Migrations, Dissonance and Unsettled History: The Case of the Kenya Luo
Author(s): Paul J Lane
A common feature of many of the indigenous oral traditions documented by the first generation of historians of pre-colonial Africa is the emphasis they place on the migration of different distinctly bounded ethnic groups, or ‘tribes’, from an idealised homeland. Most archaeological approaches to the use of oral and linguistic data such as these, have simply tried to use oral traditions of migration as literal guides to the likely location of settlements associated with different phases of an ethno-linguistic diaspora. This paper aims to offer an alternative approach and understanding of Luo oral history, based on the concept of ‘un-settlement’ – from three perspectives: history is as much about moving on as about settling down; dissonance between sources means this history is always ‘unsettled’ (i.e. unresolved); and in its telling and in its enactment history can be unsettling, i.e. emotionally or psychologically disturbing, making its construction and reproduction a political act.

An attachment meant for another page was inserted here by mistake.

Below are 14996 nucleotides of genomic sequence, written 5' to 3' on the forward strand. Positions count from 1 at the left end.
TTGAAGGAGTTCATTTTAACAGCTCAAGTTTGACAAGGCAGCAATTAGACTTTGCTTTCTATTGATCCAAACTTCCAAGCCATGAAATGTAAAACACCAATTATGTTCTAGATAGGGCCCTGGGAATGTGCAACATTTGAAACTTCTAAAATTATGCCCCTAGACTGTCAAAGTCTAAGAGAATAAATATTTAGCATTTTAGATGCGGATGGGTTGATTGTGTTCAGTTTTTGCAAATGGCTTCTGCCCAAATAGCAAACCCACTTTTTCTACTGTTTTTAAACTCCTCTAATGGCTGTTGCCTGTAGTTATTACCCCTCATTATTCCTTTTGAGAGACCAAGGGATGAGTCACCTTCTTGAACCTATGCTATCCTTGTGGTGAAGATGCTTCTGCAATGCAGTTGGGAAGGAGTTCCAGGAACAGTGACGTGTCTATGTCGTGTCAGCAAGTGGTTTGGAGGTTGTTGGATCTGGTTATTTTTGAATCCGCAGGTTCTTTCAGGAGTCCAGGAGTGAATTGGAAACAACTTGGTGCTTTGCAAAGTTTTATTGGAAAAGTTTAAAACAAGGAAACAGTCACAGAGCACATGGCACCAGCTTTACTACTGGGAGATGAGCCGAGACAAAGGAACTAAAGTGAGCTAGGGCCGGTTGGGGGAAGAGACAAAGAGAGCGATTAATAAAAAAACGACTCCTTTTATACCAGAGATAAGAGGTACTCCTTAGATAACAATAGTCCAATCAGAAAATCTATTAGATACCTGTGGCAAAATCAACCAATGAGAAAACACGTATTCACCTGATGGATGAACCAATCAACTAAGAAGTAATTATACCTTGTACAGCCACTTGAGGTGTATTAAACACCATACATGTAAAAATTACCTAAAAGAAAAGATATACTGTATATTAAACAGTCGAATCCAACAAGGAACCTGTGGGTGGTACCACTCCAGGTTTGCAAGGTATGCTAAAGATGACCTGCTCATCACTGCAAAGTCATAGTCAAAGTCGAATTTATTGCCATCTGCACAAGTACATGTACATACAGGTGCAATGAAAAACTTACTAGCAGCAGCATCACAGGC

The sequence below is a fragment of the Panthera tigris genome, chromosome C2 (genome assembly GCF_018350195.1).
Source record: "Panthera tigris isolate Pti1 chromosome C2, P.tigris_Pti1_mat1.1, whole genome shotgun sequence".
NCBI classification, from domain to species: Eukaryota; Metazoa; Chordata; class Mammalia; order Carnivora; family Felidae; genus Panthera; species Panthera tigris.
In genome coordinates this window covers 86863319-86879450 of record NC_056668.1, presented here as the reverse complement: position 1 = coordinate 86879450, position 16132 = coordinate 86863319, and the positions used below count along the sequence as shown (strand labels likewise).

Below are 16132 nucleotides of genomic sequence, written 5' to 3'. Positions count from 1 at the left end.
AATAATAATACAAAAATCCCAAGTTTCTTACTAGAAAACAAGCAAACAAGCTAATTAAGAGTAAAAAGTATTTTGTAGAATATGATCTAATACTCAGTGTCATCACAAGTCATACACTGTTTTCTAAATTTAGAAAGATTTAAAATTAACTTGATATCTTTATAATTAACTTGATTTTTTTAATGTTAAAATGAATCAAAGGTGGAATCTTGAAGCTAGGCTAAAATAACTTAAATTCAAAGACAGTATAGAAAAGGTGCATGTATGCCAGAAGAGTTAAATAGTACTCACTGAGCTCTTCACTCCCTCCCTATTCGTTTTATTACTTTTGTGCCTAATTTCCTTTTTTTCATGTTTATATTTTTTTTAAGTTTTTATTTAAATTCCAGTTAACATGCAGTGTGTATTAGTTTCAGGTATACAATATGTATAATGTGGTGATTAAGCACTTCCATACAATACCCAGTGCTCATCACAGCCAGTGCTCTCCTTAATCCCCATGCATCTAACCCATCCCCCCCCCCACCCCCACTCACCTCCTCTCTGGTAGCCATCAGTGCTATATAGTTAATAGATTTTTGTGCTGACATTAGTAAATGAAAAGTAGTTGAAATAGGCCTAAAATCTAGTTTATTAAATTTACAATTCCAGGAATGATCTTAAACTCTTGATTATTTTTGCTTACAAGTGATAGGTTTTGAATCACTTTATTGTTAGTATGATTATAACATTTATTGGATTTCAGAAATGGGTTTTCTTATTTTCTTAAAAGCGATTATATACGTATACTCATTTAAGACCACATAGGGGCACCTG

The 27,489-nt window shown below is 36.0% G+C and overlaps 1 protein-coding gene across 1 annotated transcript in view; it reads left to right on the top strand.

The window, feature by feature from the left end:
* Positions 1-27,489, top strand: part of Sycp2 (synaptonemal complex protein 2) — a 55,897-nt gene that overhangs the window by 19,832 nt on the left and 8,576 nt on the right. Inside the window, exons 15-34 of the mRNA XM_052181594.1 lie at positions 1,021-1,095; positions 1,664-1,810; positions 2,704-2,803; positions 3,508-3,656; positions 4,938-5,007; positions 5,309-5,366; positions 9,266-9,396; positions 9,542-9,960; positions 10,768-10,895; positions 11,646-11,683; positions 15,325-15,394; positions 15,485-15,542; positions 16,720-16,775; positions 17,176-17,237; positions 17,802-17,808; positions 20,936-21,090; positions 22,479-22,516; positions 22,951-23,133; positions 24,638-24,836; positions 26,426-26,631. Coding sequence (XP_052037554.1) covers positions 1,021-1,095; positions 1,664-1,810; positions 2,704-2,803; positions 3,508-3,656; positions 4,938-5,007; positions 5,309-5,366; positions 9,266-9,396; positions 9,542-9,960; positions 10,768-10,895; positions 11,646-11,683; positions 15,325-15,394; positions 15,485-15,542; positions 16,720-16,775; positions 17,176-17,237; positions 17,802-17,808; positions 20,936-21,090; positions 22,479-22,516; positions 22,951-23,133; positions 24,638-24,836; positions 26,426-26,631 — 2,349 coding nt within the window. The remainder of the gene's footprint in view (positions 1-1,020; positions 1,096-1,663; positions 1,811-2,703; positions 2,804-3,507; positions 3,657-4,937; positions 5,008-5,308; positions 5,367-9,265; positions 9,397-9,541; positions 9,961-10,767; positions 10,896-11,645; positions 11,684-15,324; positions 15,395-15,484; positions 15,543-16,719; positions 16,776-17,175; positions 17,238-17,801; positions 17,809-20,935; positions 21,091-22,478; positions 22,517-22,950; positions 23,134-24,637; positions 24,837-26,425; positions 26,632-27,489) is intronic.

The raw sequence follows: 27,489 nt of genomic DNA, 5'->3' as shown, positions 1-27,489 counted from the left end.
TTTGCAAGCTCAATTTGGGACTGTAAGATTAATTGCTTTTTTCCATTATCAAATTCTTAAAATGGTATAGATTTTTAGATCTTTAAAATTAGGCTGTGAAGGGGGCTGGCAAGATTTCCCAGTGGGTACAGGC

Cite this Record
Migrations, Dissonance and Unsettled History: The Case of the Kenya Luo. Paul J Lane. Presented at Society for Historical Archaeology, Leicester, England, U.K. 2013 ( tDAR id: 428419)
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min long: -8.158; min lat: 49.955 ; max long: 1.749; max lat: 60.722 ;